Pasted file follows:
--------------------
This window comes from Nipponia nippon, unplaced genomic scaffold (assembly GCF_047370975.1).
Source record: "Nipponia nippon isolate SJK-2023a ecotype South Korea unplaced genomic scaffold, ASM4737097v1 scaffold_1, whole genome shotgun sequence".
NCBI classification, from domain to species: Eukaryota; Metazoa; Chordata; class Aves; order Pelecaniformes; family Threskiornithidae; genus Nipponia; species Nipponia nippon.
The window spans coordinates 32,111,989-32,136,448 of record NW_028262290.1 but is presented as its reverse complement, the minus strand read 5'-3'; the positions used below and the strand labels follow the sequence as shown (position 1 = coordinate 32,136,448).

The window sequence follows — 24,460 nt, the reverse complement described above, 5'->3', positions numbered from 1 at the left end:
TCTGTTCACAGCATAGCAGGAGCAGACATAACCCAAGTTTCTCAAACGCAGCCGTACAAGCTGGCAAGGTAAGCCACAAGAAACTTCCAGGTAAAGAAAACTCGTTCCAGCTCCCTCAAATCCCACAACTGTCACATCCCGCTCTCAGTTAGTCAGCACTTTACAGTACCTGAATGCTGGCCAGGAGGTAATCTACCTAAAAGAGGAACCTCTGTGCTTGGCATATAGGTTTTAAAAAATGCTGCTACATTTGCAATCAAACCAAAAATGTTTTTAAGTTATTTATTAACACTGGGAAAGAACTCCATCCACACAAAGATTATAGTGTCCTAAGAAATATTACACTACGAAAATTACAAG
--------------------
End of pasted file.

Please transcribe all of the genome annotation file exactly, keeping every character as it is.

This window comes from Nipponia nippon, unplaced genomic scaffold (assembly GCF_047370975.1).
Source record: "Nipponia nippon isolate SJK-2023a ecotype South Korea unplaced genomic scaffold, ASM4737097v1 scaffold_1, whole genome shotgun sequence".
NCBI classification, from domain to species: Eukaryota; Metazoa; Chordata; class Aves; order Pelecaniformes; family Threskiornithidae; genus Nipponia; species Nipponia nippon.
The window spans coordinates 32,111,989-32,136,448 of record NW_028262290.1 but is presented as its reverse complement, the minus strand read 5'-3'; the positions used below and the strand labels follow the sequence as shown (position 1 = coordinate 32,136,448).

The window sequence follows — 24,460 nt, the reverse complement described above, 5'->3', positions numbered from 1 at the left end:
TCTGTTCACAGCATAGCAGGAGCAGACATAACCCAAGTTTCTCAAACGCAGCCGTACAAGCTGGCAAGGTAAGCCACAAGAAACTTCCAGGTAAAGAAAACTCGTTCCAGCTCCCTCAAATCCCACAACTGTCACATCCCGCTCTCAGTTAGTCAGCACTTTACAGTACCTGAATGCTGGCCAGGAGGTAATCTACCTAAAAGAGGAACCTCTGTGCTTGGCATATAGGTTTTAAAAAATGCTGCTACATTTGCAATCAAACCAAAAATGTTTTTAAGTTATTTATTAACACTGGGAAAGAACTCCATCCACACAAAGATTATAGTGTCCTAAGAAATATTACACTACGAAAATTACAAG